Finally, we perceive ourselves through the lens of what we repeatedly do. Self-signaling is a process of reinforcing how we want to see ourselves through our actions — for example, engaging in rituals. Benjamin Hardy put it best: “how you see yourself is highly fluid and based on your own behaviors. As your behavior changes, your perceived identity changes.”

The bottom-up processing is often at the core of the rituals that athletes perform before the main contest. This helps them instill a sense of control, familiarity, and successful completion before they even tackle the challenge.

2. Top-down processing

On the other hand, the power of ritual is strengthened by top-down processing. This refers to the cognition that’s driven by what we knew, believed or valued prior. It’s akin to analysis. In rituals, top-down processing integrates the arbitrary physical actions into a broader, usually symbolic context. It makes the ritual feel special and separates it from other, non-ritualistic behaviors.

How does it help with emotional regulation?

When we engage in an activity that’s personally meaningful, it connects us to the bigger picture. Most rituals link us to a religious tradition, nature, ancestry or whatever else we value as something “bigger than ourselves.” When ritual reminds us of such a connection, it alleviates negative emotions and enhances the transcendent ones — such as awe or inspiration.

That said, research has shown that even ad hoc rituals that don’t connect to a socially recognized tradition can regulate emotions successfully. One experiment showed that merely labeling a behavior as a “ritual” contributed to decreased negative emotions and an increased sense of control.

On top of that, Nick Hobson and colleagues think that the top-down processes in rituals can impact not just emotions themselves — but also our attitude to emotions. By infusing more meaning into our lives, rituals help us by “making anxieties seem more fleeting and manageable.”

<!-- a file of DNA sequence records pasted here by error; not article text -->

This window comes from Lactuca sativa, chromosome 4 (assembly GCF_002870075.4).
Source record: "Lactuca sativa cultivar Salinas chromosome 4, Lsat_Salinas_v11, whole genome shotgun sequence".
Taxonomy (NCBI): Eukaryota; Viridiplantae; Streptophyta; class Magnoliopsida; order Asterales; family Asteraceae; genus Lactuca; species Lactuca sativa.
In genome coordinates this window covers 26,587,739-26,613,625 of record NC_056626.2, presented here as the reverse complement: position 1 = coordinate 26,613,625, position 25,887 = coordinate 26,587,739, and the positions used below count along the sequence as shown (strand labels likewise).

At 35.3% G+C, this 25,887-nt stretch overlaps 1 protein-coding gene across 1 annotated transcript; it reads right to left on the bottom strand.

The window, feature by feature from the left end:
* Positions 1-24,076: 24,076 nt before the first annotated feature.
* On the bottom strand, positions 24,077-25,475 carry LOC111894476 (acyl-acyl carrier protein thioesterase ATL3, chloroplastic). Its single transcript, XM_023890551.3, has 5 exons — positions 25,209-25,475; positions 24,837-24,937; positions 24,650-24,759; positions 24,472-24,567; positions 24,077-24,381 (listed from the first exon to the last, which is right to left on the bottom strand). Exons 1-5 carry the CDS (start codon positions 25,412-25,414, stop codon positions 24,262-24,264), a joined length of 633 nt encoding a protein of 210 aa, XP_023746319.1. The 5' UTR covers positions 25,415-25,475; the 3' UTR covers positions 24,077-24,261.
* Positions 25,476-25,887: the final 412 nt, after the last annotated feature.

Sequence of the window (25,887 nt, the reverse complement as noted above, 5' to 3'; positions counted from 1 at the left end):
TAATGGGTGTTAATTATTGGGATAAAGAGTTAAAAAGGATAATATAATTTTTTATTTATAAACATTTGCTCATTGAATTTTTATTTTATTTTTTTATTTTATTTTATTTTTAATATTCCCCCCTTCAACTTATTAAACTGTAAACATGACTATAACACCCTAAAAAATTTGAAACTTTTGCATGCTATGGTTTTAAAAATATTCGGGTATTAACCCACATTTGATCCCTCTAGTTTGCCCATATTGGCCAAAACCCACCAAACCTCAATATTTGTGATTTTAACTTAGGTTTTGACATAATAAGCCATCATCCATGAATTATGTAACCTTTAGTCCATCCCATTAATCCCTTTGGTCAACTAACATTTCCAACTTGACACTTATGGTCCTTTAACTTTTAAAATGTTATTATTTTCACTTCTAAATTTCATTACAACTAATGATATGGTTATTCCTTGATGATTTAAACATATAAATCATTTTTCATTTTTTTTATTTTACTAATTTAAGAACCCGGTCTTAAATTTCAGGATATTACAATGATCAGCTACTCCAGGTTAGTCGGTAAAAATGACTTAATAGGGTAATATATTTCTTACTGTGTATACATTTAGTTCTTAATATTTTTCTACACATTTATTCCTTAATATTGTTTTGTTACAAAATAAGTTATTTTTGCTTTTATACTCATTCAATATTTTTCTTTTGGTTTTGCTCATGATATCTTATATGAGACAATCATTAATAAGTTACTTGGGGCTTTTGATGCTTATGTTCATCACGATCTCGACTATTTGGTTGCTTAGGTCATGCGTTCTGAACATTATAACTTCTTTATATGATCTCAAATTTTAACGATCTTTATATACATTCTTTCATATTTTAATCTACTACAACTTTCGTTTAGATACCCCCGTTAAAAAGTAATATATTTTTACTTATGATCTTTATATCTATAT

How I Established My Personal Rituals, and How You Can Do It

The modern world is constructed in a way that requires you to thrive if you want to consider your life successful. This means you need to effectively deal with psychological difficulties all the time. What’s more, you’re often expected to do that on your own.

At work, you need to be creative and productive on demand — regardless of how you feel. This means regulating your emotions in real-time because the text task is already waiting. Meanwhile, there’s stuff going on in your personal life. To come across as someone who “has it together,” you also need to keep that in check.

But handling your feelings while maintaining steady performance day in and day out isn’t an easy task. A lot of people lack adequate support from others when comes to their emotional life. This can make emotion regulation seem like an impossible challenge.

That’s where the power of personal rituals comes in. Having meaningful rituals for different occasions allows you to take charge of the situation. They help you regain agency over the present moment. They provide you with a framework for the exact kind of self-care that you need.

To create a meaningful ritual for yourself, start by taking a moment to identify which emotions exactly you’d like it to help you with. What feelings do you experience regularly that overwhelm you? In which areas of your life would you like the ritual to support you?

Then, when you’ll be thinking about the practical side of your ritual, make sure it contains all the three elements that make it a ritual. Further, make sure that you engage both bottom-up and top-down cognitive processing.

To help you with the latter, here’s an additional checklist:

1. For bottom-up processes to be engaged, make sure your ritual meets at least one of the following conditions:

  • It has a clearly defined sequence of actions that you’re capable of completing regardless of how you feel.
  • Performing the ritual induces positive feelings — e.g. pleasure, relaxation or confidence.
  • You perceive at least some parts of the ritual as expressions of “the best version of yourself.”